The Operation Car Wash, also known as Lava Jato, provides a compelling background for analysing the promises and perils of the fight against corruption. It presents an exemplary use of punitive actions by prosecuting corrupt politicians and business leaders – frying the ‘biggest fish’ – which reveal that malfeasances are being sanctioned, and thus reducing impunity. However, evidence suggests that holding corrupt elites accountable may have unforeseen consequences.
By presenting the Peruvian case – which acted promptly launching a national referendum, removing politically-motivated members of the judiciary and indicting four former presidents, the leader of the opposition party and various businesspeople – I argue that these actions are not merely technical and apolitical as the international anti-corruption advances. It could severely hinder its legitimacy or even have adverse consequences. To some extent, it may reach a sort of ‘tipping point’ in which cynical attitudes and the perceived abuse of punitive populism may undermine vertical accountability, and eventually leading to elect populist candidates such as Berlusconi after Mani Pulite in Italy or Bolsonaro during Lava Jato in Brazil.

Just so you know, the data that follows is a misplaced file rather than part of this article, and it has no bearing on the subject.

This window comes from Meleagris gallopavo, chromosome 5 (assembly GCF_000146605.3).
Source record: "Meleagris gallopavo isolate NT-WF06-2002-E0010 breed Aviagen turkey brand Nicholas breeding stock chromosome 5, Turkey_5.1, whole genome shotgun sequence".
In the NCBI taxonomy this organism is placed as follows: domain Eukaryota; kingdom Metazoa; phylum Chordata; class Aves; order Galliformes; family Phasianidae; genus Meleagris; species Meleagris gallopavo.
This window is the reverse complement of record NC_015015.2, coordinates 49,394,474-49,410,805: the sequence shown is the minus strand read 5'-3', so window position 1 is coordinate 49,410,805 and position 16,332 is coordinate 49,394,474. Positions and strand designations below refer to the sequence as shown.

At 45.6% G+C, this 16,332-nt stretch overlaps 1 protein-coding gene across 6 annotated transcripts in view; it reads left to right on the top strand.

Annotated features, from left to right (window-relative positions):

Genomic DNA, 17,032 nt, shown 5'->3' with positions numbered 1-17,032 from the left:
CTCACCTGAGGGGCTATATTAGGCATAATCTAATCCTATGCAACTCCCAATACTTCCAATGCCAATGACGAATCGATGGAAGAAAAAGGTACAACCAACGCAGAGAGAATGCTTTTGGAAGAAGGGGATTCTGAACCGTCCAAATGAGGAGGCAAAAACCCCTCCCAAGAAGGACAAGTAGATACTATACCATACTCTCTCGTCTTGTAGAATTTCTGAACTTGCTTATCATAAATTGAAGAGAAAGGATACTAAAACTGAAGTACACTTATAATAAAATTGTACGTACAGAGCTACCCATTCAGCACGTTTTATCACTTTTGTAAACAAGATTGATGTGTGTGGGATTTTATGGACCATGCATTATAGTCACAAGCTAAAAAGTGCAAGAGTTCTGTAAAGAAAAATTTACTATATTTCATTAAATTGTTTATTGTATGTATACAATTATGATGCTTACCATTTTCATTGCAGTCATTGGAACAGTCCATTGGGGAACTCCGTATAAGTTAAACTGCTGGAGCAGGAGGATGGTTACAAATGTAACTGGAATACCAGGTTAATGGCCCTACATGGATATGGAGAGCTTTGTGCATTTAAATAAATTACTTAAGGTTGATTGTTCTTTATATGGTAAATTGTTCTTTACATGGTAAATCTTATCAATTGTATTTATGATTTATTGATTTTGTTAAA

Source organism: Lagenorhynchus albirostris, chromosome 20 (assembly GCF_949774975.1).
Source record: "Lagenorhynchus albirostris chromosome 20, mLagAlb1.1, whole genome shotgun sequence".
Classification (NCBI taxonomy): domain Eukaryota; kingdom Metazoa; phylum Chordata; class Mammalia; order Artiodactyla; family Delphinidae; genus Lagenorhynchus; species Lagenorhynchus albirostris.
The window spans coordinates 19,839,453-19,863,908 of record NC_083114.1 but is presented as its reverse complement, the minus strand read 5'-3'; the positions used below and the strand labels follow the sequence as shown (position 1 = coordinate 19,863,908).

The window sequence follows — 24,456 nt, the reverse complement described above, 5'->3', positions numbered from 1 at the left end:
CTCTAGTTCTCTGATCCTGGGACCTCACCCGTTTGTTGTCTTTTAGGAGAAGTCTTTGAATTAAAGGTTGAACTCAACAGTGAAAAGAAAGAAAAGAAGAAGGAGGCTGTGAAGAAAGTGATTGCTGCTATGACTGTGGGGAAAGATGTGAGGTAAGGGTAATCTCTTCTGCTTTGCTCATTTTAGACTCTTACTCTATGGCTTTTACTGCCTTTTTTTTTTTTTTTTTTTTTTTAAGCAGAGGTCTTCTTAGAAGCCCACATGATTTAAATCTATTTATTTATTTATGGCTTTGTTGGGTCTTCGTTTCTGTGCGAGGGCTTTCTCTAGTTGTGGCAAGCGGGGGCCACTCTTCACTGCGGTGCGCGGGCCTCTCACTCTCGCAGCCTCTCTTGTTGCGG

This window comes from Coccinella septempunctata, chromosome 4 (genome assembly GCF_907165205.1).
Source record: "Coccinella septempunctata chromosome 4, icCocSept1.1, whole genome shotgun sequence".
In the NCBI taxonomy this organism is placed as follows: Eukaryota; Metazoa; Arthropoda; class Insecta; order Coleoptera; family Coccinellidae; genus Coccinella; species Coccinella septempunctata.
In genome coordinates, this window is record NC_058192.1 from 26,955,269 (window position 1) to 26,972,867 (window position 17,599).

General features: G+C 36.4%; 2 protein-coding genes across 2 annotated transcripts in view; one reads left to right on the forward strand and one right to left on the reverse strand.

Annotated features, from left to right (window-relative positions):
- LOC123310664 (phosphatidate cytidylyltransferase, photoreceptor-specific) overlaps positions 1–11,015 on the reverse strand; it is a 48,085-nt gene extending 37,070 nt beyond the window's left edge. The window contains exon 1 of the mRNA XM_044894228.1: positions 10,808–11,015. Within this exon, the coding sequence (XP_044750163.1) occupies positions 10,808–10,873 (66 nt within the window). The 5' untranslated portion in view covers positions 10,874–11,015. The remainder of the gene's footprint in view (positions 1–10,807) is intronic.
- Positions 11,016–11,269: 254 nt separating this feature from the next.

This paper sheds light on the ownership and instrumentality of anti-corruption by political elites and the international community in order to reflect on which actors shape the agenda and who measures what. Understanding the dynamics of this emblematic case in the ‘Global South’ critically examines the universal applicability of policy prescriptions which will result in more context-sensitive, politically engaged anti-corruption initiatives.